Can Ambazonians win? Certainly not today or tomorrow, but it will be a messy and brutal war like every war is. Are they prepared for the severity? Perhaps those upping the ante are, but they are far away from the conflict zone. Those close who are bound to bear the brunt of it, sadly are not.

It is sad to imagine that people were getting pushed to the forefront to fight under some pretext that the sheer amount of casualties or the shutdown of schools will push other countries to intervene. That has not happened and it is hard to imagine any circumstance under which this will ever happen. To outsiders, this is just another conflict in Africa and one in many around the world.

The other argument currently advanced is that because of the heavy casualties already sustained, there can be no turning back. As reality sinks in, people will gradually gravitate towards their self-interests, survival instincts will kick in.

It is a revolution mainly fought on social media with videos, images and antics. The reality on the ground is that Ambazanian soldiers are poorly equipped, outmanned and outgunned by a military that is better trained. Although their tenacity and familiarity with the local terrain can not be overlooked, that can only work for so long.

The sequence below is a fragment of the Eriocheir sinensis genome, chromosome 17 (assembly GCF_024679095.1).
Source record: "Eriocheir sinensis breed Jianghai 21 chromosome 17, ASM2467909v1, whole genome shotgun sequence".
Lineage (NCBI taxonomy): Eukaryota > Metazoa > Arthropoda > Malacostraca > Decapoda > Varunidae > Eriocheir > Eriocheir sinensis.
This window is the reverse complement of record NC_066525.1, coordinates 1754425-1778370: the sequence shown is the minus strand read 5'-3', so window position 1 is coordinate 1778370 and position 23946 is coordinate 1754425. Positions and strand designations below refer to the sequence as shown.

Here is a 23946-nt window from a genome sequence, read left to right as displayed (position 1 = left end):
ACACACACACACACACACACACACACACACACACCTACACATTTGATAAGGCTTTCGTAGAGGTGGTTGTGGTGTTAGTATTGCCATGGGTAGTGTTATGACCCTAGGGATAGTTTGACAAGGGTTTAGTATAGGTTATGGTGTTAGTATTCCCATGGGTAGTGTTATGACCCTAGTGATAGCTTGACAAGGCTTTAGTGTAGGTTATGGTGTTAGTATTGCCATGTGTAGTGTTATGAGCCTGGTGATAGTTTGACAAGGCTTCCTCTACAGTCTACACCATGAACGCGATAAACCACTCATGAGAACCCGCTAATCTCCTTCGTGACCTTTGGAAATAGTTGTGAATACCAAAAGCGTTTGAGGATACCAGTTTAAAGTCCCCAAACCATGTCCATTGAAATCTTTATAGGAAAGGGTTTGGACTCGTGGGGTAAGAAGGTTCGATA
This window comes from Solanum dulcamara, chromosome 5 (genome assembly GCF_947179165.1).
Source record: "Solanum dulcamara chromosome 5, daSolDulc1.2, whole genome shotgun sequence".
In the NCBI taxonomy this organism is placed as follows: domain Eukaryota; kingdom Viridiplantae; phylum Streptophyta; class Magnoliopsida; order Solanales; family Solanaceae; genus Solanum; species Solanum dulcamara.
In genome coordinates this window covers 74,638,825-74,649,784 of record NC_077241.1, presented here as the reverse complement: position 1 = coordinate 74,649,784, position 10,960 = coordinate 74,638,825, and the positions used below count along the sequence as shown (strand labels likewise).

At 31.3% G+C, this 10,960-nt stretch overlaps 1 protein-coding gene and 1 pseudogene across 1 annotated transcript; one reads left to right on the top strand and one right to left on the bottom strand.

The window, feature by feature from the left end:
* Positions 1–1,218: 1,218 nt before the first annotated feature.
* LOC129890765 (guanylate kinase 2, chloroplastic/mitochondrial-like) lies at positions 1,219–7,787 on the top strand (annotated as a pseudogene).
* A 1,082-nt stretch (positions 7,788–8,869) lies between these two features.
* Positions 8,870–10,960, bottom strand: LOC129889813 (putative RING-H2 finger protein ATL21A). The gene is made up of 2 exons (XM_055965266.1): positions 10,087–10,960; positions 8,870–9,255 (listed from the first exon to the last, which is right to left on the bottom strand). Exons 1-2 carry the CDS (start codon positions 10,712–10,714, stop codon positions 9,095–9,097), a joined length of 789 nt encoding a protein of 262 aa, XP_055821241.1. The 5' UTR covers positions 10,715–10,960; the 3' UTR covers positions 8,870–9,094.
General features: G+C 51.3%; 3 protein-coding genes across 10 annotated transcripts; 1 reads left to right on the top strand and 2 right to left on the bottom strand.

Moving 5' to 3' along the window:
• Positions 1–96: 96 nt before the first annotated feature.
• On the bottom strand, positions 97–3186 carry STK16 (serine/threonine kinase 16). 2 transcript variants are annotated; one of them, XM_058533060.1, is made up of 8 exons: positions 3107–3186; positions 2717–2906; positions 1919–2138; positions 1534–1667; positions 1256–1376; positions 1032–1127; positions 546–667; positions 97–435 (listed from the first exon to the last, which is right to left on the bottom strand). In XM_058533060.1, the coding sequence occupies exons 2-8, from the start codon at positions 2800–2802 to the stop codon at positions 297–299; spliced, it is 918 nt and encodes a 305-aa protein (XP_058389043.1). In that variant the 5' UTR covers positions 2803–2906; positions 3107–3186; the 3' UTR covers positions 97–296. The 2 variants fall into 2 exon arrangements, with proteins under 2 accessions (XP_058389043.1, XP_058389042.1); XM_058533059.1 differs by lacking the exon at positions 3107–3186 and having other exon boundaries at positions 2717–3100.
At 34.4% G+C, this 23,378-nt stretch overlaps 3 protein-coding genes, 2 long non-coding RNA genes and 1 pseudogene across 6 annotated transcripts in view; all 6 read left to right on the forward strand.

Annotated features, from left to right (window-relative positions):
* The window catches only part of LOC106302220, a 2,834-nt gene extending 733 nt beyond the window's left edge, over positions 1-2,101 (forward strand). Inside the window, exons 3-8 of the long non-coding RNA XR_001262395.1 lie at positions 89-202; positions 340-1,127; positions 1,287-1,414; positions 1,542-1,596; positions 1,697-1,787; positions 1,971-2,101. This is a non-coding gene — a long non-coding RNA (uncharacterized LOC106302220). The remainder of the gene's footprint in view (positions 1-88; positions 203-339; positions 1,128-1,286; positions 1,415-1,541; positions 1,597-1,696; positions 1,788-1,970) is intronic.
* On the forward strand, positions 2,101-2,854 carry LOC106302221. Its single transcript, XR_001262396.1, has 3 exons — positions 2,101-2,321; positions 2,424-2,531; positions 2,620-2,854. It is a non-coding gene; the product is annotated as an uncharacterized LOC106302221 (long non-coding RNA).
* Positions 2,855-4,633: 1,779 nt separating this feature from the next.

After the elections, it will become harder for Ambazonians to make their case on the international front given that prominent Anglophones would have run for the presidency. The rationale will be that their movement is just about stifling democracy and it never gave a chance for others to have their say.

What happens after Biya?

Cameroonians can only look forward to the day Biya chooses to resign or passes away from natural causes. Many are too busy with their self-interests to think about the greater good. A self-interest Biya exploits at every turn.

With the president no longer in power, the ruling party is likely to split up into multiple factions as no one would be able to wield the strongman command Biya does. The armed forces might not be able to keep rank and file officers in order causing the country to split up into several breakaway regions like Ambazonia, the Northern Provinces, the West with the Central, Littoral and East Provinces making up the rest.

Worst case scenario, the country slides into a military dictatorship, but the Anglophones are likely to remain obstinate in their quest to break away.